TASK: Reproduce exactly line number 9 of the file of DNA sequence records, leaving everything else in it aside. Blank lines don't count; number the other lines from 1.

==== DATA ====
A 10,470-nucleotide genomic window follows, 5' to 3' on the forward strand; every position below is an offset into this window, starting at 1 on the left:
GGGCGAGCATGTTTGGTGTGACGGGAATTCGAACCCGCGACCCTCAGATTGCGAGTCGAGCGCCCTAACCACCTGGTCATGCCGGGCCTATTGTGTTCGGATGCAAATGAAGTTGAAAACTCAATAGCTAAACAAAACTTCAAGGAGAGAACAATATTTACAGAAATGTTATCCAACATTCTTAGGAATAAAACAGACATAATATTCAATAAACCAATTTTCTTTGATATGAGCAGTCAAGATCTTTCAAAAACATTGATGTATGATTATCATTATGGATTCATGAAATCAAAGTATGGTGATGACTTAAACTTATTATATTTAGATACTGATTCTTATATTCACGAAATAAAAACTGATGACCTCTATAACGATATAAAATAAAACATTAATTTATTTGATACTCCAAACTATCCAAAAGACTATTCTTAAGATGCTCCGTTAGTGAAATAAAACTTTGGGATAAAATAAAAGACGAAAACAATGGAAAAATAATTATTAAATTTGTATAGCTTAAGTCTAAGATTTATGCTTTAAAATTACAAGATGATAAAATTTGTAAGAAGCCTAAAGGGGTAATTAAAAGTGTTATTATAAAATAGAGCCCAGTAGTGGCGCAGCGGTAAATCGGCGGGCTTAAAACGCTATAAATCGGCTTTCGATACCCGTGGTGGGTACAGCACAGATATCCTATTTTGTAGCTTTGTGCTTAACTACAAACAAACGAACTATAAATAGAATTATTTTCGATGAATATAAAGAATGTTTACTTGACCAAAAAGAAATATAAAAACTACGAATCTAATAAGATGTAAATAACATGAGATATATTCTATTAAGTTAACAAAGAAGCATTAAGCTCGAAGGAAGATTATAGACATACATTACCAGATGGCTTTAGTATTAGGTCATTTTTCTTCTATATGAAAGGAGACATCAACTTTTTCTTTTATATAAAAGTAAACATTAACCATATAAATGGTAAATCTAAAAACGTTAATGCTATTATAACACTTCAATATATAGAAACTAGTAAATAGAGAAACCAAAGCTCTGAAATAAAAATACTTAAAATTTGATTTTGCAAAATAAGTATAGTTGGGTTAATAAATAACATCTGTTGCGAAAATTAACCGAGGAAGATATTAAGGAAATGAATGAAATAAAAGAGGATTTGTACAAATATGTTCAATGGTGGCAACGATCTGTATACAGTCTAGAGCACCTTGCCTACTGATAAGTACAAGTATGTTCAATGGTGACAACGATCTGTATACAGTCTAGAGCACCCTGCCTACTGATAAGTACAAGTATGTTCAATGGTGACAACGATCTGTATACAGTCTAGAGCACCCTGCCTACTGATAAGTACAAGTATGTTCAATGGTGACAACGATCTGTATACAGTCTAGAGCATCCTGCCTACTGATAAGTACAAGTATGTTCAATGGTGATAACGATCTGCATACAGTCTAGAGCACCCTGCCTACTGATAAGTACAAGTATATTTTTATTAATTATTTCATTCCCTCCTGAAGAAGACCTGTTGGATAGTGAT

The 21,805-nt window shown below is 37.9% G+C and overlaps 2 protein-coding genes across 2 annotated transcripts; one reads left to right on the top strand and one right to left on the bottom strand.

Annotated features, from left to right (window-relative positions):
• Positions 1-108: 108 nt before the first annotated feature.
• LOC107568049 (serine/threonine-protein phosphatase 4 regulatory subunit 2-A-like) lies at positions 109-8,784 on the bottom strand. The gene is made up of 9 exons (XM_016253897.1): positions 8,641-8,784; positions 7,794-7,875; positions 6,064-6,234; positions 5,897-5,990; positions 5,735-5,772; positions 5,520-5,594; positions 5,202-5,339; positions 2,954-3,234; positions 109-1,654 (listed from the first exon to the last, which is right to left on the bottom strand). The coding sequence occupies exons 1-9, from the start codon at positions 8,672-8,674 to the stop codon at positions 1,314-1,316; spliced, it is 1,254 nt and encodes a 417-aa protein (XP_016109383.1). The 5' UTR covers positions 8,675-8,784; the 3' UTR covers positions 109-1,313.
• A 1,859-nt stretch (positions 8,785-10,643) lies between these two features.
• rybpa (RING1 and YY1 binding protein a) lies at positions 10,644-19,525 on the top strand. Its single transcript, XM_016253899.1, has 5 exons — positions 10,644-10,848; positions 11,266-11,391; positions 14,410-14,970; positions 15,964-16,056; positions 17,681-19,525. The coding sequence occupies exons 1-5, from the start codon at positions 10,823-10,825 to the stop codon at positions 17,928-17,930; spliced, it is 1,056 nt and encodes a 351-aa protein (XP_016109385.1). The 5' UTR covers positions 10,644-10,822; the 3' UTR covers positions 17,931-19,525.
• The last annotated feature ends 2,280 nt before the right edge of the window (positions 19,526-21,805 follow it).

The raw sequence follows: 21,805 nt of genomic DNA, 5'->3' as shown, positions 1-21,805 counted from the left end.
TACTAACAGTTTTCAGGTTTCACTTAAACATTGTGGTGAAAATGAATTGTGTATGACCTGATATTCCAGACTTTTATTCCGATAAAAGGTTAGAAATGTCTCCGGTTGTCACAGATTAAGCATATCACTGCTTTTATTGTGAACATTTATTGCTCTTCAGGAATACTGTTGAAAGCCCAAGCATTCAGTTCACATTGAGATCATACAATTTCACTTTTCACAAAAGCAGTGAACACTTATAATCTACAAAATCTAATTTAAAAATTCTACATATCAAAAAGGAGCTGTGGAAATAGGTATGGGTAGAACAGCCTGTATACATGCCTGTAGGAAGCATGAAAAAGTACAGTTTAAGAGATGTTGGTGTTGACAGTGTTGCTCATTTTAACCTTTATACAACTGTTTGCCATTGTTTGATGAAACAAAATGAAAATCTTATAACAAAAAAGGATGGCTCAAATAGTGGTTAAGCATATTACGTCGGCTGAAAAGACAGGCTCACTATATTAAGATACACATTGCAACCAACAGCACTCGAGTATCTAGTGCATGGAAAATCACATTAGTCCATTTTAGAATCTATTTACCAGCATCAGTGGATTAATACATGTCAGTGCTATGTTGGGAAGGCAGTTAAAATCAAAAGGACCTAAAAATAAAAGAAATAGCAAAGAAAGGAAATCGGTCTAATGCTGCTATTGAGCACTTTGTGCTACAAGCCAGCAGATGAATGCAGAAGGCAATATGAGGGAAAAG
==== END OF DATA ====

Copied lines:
• The last annotated feature ends 2,280 nt before the right edge of the window (positions 19,526-21,805 follow it).